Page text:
Share, email, print, bookmark SOURCE reports.

The crowd at Commencement. Students at Framingham State Commencement. Commencement speaker Ayanna Pressley. WORCESTER – Congresswoman Ayanna Pressley urged Framingham State University’s graduating class of 2023 to be their authentic selves and take up space in the world during a packed ceremony at the DCU Center on Sunday, May 21st.

“When I was your age I apologized about everything,” Pressley said. “I apologized because my name was hard for some people to pronounce. I apologized if I asked too many questions and was too inquisitive. I apologized if my truth telling made people uncomfortable. I apologized if my curves took up too much space. I was always shrinking. But I need all of you to take up space. Create space. Take up space in your unique greatness. Know that your path to greatness begins first, by being fully, authentically, and unapologetically you.”

Pressley, the first woman of color from Massachusetts ever elected to Congress, told the graduates she admires their generation for speaking out about the major issues facing the United States today, including gun violence and the Climate Crisis.

“Your generation has remained focused on advocating, organizing,” she said. “I continue to be blown away not just by your talents in the classroom but your concern and empathy for one another and future generations.”

The University conferred a Doctor of Public Service degree upon Pressley during the ceremony. A total of 667 students received their undergraduate degrees.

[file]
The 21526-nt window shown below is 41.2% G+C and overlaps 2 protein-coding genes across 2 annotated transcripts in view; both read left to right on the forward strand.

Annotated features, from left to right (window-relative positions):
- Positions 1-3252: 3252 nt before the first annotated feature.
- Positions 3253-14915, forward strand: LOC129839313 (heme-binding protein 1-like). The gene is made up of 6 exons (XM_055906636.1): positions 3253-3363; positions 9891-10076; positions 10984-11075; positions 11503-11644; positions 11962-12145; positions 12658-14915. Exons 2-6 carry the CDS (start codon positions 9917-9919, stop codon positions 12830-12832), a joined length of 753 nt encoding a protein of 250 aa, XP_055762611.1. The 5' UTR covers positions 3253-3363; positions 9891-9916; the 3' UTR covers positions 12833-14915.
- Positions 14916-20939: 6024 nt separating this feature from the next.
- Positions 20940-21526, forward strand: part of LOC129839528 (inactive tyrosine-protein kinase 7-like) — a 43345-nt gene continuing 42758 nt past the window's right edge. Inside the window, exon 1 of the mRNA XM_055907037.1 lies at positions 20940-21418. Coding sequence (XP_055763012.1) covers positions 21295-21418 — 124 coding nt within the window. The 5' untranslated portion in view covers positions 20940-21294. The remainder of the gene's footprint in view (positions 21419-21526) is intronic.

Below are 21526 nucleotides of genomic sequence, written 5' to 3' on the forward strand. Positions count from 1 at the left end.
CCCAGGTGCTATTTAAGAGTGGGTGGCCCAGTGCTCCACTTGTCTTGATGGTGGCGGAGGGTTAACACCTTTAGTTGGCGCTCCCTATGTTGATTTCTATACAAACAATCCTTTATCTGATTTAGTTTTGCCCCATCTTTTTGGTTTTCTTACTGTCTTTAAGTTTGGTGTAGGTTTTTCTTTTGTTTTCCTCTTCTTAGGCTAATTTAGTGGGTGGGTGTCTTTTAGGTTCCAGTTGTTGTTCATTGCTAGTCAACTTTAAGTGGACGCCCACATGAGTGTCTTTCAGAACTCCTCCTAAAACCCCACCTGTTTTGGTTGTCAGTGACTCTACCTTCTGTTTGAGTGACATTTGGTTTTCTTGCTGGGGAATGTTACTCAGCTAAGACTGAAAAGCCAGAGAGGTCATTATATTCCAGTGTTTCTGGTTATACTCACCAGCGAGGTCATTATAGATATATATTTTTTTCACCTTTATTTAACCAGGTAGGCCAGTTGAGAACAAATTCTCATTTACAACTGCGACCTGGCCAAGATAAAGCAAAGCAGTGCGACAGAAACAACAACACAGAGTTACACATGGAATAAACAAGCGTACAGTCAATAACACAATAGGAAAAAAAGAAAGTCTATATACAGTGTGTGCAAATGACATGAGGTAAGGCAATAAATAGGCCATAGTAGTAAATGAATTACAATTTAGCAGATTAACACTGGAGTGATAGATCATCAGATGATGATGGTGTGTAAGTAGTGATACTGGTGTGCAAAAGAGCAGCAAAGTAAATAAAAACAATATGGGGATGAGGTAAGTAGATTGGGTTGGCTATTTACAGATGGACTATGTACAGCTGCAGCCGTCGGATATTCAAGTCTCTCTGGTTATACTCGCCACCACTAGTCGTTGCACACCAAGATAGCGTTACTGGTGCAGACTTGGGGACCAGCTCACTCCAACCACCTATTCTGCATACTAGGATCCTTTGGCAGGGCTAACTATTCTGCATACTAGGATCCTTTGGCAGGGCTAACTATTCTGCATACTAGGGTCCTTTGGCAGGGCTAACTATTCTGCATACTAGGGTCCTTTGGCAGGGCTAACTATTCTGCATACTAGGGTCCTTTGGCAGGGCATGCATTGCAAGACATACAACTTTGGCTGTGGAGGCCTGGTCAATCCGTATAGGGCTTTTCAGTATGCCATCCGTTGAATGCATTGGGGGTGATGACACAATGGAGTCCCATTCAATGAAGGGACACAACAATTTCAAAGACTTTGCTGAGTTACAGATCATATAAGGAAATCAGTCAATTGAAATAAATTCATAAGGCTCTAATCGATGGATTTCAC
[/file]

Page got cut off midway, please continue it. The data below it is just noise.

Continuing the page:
Framingham State University President Nancy Niemi told the graduates that their education has provided them with the power of intellectual curiosity.

“In you now, as part of YOU, are ways of seeing that will change the world because you have changed your perspective,” Niemi said. “In you now are skills that will allow you to perform new jobs or broaden existing ones, allowing wherever you work to succeed and grow. In you now is the power of intellectual curiosity: not only do you have questions – you know how to look for answers.”
Class President Dara Barros talked about her journey from being born in Cabo Verde off the west coast of Africa, to meeting her mother for the first time when she moved to Brockton, MA, and eventually getting accepted to Framingham State.

“Being a student at FSU has helped me find myself and be true to who I am, exactly what “Living to the Truth” means to me,” Barros said. “At orientation, all the Black and Gold Leaders told us their stories. It was there that I learned about the opportunities FSU had. As a first-generation student, I did not know much about the college experience, so I created one of my own and became a student leader.”

The University’s President’s Medal – which is the highest award given by the Office of the President to someone who has consistently supported FSU and its students – was presented to Professor Emerita Arlene Handschuch, who taught for 35 years in the Fashion Design and Retailing Department. Upon her retirement, Handschuch endowed a scholarship that continues to support students in need.
The University’s Citizen’s Laureate Award was presented to Helen Lemoine, the longtime director of Leadership MetroWest.

Earlier in the weekend, the University held two Hooding Ceremonies on campus in the Dwight Hall Performing Arts Center to celebrate this year’s 446 Master’s Degree recipients. FSU alumna Marcie Mills ‘83 gave the keynote speech, imploring graduates to use their intellect and success to do things that matter in the world.

“Feed the hungry, house the homeless, run for office, pass a bill, change a law, clean up the great Pacific garbage patch,” Mills said. “Make a film that tells an important story, mentor young people, create a scholarship – do something that matters, that will make the planet a better place for your having been here.”